Twinkle, Twinkle, Little Star (but don't have sex or take the car)
By Dick Moore, Harper & Row, 1984
Cute Little Rascal
Dick Moore is one of those actors I keep seeing, but have never paid enough attention to. His is a distinctive look, with those large, brown eyes, and general sweetness.
Moore's career began at age 18 months in the film, The Beloved Rogue (1927), as baby John Barrymore and continued fairly steadily until he retired from acting in 1957 at the ripe old age of 29. Like many child performers before him, the lion's share of his work and box office appeal occurred before he turned 10, by which time he had made 52 pictures, not the least of which were a year's worth of the early "Our Gang" shorts.
Unlike most of his contemporaries, Moore had a fairly good run in juvenile parts through the 1940s, and even took time to finish college and serve in the Second World War. A fact often cited during this period in his career is that he was the actor chosen to give Shirley Temple her first screen kiss. It was his first kiss ever, but not hers, as she was fond of saying. Just seems like something to mention.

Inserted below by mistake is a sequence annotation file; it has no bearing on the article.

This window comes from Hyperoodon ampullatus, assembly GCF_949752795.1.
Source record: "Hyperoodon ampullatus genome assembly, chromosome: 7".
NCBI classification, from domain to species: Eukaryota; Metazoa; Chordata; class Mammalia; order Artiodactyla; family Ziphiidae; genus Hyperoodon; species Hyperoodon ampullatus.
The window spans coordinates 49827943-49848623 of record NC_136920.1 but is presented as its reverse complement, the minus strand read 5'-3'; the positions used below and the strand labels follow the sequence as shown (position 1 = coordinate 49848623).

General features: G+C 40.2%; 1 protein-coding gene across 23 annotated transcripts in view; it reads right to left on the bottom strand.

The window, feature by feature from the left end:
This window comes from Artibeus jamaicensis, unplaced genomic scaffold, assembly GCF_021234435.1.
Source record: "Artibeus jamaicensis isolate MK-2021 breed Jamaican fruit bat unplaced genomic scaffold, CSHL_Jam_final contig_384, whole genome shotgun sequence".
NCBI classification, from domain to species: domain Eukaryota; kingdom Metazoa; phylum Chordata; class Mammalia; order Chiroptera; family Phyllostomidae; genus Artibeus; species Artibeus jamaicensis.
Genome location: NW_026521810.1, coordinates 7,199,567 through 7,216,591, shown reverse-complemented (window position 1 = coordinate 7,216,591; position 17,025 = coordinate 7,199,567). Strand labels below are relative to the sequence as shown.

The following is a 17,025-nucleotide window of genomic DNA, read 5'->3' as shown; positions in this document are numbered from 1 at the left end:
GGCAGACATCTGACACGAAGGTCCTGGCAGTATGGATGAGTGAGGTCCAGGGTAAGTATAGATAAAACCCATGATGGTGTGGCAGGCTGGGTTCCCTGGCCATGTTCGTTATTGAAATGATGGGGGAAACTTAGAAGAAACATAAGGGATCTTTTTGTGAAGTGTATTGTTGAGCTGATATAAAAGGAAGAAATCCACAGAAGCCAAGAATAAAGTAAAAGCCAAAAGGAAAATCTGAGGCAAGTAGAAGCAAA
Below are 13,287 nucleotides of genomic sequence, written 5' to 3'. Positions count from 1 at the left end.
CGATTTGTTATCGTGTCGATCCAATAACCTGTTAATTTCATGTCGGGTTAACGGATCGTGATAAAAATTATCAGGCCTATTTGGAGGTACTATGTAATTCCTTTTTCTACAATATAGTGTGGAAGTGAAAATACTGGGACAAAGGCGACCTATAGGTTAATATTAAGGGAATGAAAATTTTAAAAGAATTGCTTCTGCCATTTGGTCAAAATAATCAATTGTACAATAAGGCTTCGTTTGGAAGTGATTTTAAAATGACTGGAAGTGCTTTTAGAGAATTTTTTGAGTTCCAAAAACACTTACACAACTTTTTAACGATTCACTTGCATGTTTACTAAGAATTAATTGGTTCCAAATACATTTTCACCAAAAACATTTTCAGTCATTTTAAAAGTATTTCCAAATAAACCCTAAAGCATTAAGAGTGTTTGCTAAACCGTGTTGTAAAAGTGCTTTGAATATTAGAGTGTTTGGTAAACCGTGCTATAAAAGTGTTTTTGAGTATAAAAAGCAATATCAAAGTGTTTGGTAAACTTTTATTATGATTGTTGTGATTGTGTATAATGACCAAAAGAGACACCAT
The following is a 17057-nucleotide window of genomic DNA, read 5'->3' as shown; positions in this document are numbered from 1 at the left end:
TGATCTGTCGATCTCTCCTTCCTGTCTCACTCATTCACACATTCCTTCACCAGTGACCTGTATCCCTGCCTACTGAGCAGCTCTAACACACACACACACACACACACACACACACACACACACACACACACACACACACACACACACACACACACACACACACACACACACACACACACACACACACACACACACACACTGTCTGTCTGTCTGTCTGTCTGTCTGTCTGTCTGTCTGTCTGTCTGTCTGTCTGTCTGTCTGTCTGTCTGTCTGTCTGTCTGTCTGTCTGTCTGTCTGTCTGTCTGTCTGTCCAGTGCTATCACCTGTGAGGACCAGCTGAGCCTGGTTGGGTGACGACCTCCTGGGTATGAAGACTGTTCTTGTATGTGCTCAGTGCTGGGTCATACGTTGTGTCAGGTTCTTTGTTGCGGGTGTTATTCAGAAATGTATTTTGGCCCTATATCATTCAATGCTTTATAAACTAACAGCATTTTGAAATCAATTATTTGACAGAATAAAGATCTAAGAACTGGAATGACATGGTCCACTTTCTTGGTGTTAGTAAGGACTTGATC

By the end of the decade, the parts did begin to dry up and Moore turned to television for a while before quitting acting altogether, Afterward, Moore became an editor and public relations man for Actors Equity and had a very successful post-film career.
In 1984, Dick Moore interviewed 31 former child actors for his book Twinkle, Twinkle, Little Star (But don't have sex or take the car), a fascinating, sad and sensitive insight into the lives and problems faced by his cohort during Hollywood's golden age. It was in the process of writing this book that Moore met and began dating Jane Powell, an actress who survived child stardom in much the same way he did. They married in 1988 and are together to this day.